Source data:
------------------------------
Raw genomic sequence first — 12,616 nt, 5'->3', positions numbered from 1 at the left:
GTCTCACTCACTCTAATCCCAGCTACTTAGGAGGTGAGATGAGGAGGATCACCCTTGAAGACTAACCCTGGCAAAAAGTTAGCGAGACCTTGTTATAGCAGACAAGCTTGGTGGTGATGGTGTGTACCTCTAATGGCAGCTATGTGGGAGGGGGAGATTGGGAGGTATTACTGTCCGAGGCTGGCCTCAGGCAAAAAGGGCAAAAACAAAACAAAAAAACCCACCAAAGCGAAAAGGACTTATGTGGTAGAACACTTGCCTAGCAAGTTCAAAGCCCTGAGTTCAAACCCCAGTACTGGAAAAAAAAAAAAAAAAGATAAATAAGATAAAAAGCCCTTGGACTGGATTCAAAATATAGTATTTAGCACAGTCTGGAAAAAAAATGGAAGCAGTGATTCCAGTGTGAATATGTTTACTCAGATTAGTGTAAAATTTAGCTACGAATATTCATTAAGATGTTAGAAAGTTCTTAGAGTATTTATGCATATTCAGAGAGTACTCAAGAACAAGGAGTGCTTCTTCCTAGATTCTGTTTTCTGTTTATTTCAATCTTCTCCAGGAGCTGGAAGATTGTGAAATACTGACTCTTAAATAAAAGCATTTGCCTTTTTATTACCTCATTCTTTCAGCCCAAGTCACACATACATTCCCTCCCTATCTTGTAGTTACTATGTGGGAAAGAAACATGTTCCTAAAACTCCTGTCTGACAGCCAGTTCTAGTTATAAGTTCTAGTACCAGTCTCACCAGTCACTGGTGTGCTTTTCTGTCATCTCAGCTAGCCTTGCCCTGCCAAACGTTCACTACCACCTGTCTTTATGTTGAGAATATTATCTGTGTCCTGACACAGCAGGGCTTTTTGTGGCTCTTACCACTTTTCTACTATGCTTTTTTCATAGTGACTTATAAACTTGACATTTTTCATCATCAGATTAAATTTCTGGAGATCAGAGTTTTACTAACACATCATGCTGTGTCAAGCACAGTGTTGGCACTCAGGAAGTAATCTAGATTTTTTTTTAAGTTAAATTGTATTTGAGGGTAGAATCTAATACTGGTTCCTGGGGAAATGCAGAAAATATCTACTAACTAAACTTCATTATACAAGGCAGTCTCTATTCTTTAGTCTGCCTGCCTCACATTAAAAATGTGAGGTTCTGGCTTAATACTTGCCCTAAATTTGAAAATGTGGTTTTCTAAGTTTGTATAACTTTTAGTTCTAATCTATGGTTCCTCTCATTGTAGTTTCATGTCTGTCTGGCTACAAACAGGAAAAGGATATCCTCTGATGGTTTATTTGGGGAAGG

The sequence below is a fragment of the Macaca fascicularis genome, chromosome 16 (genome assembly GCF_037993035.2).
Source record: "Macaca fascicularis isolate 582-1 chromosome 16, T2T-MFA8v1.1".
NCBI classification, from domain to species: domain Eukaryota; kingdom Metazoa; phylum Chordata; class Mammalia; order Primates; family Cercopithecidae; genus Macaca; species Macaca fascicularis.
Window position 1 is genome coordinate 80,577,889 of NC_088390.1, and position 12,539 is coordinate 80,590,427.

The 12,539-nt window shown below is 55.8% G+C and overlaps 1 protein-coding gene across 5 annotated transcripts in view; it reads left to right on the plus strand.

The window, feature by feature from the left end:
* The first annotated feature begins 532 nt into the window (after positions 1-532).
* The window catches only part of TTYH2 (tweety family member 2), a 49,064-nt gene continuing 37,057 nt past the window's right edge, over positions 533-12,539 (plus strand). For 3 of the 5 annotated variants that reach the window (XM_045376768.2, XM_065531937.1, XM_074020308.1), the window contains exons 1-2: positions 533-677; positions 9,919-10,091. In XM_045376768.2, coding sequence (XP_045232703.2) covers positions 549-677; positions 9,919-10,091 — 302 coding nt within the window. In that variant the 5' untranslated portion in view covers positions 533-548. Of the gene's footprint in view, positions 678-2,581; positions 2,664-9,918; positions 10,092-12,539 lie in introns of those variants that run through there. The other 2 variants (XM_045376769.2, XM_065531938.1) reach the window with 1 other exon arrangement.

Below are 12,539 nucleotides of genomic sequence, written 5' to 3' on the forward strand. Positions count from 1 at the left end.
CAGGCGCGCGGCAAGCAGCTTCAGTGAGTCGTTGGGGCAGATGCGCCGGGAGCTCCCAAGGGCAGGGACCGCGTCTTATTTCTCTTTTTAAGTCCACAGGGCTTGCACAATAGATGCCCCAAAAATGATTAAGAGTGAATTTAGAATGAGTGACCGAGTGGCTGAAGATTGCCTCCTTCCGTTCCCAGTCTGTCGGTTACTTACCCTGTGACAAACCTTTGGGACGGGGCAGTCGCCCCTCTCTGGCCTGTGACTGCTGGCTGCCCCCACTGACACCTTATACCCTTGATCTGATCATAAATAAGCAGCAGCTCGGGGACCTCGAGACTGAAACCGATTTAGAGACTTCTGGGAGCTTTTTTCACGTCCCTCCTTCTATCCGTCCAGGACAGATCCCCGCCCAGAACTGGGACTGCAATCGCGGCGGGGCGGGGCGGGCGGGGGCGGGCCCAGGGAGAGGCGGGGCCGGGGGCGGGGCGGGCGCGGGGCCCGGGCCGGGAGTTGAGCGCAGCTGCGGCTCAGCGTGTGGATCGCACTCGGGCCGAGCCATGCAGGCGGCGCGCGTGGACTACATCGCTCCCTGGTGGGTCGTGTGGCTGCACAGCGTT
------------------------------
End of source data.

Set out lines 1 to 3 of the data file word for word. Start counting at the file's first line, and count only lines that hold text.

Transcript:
Raw genomic sequence first — 12,616 nt, 5'->3', positions numbered from 1 at the left:
GTCTCACTCACTCTAATCCCAGCTACTTAGGAGGTGAGATGAGGAGGATCACCCTTGAAGACTAACCCTGGCAAAAAGTTAGCGAGACCTTGTTATAGCAGACAAGCTTGGTGGTGATGGTGTGTACCTCTAATGGCAGCTATGTGGGAGGGGGAGATTGGGAGGTATTACTGTCCGAGGCTGGCCTCAGGCAAAAAGGGCAAAAACAAAACAAAAAAACCCACCAAAGCGAAAAGGACTTATGTGGTAGAACACTTGCCTAGCAAGTTCAAAGCCCTGAGTTCAAACCCCAGTACTGGAAAAAAAAAAAAAAAAGATAAATAAGATAAAAAGCCCTTGGACTGGATTCAAAATATAGTATTTAGCACAGTCTGGAAAAAAAATGGAAGCAGTGATTCCAGTGTGAATATGTTTACTCAGATTAGTGTAAAATTTAGCTACGAATATTCATTAAGATGTTAGAAAGTTCTTAGAGTATTTATGCATATTCAGAGAGTACTCAAGAACAAGGAGTGCTTCTTCCTAGATTCTGTTTTCTGTTTATTTCAATCTTCTCCAGGAGCTGGAAGATTGTGAAATACTGACTCTTAAATAAAAGCATTTGCCTTTTTATTACCTCATTCTTTCAGCCCAAGTCACACATACATTCCCTCCCTATCTTGTAGTTACTATGTGGGAAAGAAACATGTTCCTAAAACTCCTGTCTGACAGCCAGTTCTAGTTATAAGTTCTAGTACCAGTCTCACCAGTCACTGGTGTGCTTTTCTGTCATCTCAGCTAGCCTTGCCCTGCCAAACGTTCACTACCACCTGTCTTTATGTTGAGAATATTATCTGTGTCCTGACACAGCAGGGCTTTTTGTGGCTCTTACCACTTTTCTACTATGCTTTTTTCATAGTGACTTATAAACTTGACATTTTTCATCATCAGATTAAATTTCTGGAGATCAGAGTTTTACTAACACATCATGCTGTGTCAAGCACAGTGTTGGCACTCAGGAAGTAATCTAGATTTTTTTTTAAGTTAAATTGTATTTGAGGGTAGAATCTAATACTGGTTCCTGGGGAAATGCAGAAAATATCTACTAACTAAACTTCATTATACAAGGCAGTCTCTATTCTTTAGTCTGCCTGCCTCACATTAAAAATGTGAGGTTCTGGCTTAATACTTGCCCTAAATTTGAAAATGTGGTTTTCTAAGTTTGTATAACTTTTAGTTCTAATCTATGGTTCCTCTCATTGTAGTTTCATGTCTGTCTGGCTACAAACAGGAAAAGGATATCCTCTGATGGTTTATTTGGGGAAGG

The sequence below is a fragment of the Macaca fascicularis genome, chromosome 16 (genome assembly GCF_037993035.2).